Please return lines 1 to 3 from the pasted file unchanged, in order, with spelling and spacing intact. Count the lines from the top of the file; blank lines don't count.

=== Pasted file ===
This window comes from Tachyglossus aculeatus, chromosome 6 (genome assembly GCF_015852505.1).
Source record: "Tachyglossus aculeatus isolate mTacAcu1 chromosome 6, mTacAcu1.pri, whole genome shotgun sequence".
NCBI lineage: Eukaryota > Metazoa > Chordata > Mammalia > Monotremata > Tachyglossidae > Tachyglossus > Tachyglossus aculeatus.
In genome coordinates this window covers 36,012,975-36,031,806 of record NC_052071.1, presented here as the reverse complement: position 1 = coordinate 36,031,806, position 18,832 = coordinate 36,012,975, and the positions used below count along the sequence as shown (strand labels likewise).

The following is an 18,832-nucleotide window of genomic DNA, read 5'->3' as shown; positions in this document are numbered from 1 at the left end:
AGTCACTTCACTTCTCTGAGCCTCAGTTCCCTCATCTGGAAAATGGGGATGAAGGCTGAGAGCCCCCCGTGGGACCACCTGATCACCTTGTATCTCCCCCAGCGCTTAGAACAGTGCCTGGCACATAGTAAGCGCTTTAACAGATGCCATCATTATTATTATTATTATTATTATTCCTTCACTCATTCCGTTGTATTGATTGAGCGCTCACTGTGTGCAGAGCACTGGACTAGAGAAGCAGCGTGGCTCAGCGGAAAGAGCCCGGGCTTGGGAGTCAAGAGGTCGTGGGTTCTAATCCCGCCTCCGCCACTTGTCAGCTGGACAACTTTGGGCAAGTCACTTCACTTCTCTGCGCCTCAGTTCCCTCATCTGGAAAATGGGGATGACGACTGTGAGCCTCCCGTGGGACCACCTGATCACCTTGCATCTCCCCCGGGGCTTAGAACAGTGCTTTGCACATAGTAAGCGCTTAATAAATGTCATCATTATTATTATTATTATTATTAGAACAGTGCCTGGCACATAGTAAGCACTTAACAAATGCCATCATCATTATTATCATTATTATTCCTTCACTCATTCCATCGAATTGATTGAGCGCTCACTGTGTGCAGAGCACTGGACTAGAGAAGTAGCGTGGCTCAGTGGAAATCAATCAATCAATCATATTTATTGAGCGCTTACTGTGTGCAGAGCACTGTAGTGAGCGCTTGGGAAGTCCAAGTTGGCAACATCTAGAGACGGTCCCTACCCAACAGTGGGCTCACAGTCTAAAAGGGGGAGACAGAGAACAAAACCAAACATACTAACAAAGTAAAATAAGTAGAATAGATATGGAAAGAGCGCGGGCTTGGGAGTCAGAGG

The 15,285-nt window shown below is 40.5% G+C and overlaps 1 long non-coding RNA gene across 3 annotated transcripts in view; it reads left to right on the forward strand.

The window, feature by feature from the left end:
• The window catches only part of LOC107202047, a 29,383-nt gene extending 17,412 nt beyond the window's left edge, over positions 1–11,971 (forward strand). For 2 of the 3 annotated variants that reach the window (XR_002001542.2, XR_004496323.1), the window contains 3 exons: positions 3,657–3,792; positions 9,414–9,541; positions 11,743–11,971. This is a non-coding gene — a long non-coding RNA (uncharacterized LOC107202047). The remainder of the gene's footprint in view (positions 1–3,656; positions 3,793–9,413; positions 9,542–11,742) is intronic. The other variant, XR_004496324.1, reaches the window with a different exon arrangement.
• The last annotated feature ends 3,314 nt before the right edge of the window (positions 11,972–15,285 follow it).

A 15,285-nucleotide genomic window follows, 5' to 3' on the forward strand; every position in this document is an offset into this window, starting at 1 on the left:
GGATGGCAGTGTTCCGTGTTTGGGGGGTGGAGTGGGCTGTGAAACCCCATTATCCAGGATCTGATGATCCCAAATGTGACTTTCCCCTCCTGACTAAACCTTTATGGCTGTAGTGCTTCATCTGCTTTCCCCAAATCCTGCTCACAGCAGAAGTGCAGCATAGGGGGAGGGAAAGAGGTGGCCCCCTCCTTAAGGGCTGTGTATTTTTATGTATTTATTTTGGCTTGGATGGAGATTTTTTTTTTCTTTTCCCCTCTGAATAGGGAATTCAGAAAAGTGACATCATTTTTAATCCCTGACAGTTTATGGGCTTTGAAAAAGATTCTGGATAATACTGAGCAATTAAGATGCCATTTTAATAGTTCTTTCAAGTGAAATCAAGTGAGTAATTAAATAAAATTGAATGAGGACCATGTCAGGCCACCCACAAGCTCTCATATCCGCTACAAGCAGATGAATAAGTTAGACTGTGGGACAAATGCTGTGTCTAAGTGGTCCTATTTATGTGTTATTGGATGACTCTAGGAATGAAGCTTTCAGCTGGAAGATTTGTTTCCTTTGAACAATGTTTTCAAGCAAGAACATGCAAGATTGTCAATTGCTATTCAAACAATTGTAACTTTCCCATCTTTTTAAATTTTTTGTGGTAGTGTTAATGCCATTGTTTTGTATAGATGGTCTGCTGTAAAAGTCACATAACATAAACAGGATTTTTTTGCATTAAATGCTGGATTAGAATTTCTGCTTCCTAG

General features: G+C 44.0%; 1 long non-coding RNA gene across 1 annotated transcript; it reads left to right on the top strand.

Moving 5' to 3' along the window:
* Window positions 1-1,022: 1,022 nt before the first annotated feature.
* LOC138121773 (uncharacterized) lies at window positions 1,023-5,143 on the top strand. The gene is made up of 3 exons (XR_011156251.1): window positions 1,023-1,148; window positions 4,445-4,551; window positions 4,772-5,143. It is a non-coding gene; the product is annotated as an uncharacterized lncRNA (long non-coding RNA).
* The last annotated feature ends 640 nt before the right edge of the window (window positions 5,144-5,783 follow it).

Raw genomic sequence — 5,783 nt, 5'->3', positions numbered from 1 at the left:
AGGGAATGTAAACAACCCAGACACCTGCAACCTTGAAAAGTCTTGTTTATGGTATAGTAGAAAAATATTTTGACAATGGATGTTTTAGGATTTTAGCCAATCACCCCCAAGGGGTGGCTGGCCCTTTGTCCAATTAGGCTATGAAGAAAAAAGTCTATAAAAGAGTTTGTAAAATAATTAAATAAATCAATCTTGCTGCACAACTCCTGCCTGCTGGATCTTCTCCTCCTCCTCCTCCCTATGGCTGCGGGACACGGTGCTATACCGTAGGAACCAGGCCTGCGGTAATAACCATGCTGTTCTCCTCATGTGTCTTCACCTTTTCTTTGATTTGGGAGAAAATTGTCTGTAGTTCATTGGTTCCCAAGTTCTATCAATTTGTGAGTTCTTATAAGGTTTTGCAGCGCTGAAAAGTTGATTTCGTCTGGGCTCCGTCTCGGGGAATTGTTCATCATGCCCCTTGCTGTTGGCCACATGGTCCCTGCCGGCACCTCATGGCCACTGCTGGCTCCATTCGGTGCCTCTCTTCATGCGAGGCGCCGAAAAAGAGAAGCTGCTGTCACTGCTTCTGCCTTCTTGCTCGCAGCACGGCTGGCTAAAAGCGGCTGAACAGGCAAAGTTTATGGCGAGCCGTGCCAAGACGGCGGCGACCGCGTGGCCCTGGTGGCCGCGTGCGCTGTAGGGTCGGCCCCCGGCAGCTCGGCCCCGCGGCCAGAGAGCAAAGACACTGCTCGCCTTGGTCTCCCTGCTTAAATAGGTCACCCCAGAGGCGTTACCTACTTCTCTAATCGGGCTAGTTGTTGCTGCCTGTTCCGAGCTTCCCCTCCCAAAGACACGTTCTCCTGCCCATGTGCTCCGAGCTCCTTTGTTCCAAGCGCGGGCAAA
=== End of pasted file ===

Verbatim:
This window comes from Tachyglossus aculeatus, chromosome 6 (genome assembly GCF_015852505.1).
Source record: "Tachyglossus aculeatus isolate mTacAcu1 chromosome 6, mTacAcu1.pri, whole genome shotgun sequence".
NCBI lineage: Eukaryota > Metazoa > Chordata > Mammalia > Monotremata > Tachyglossidae > Tachyglossus > Tachyglossus aculeatus.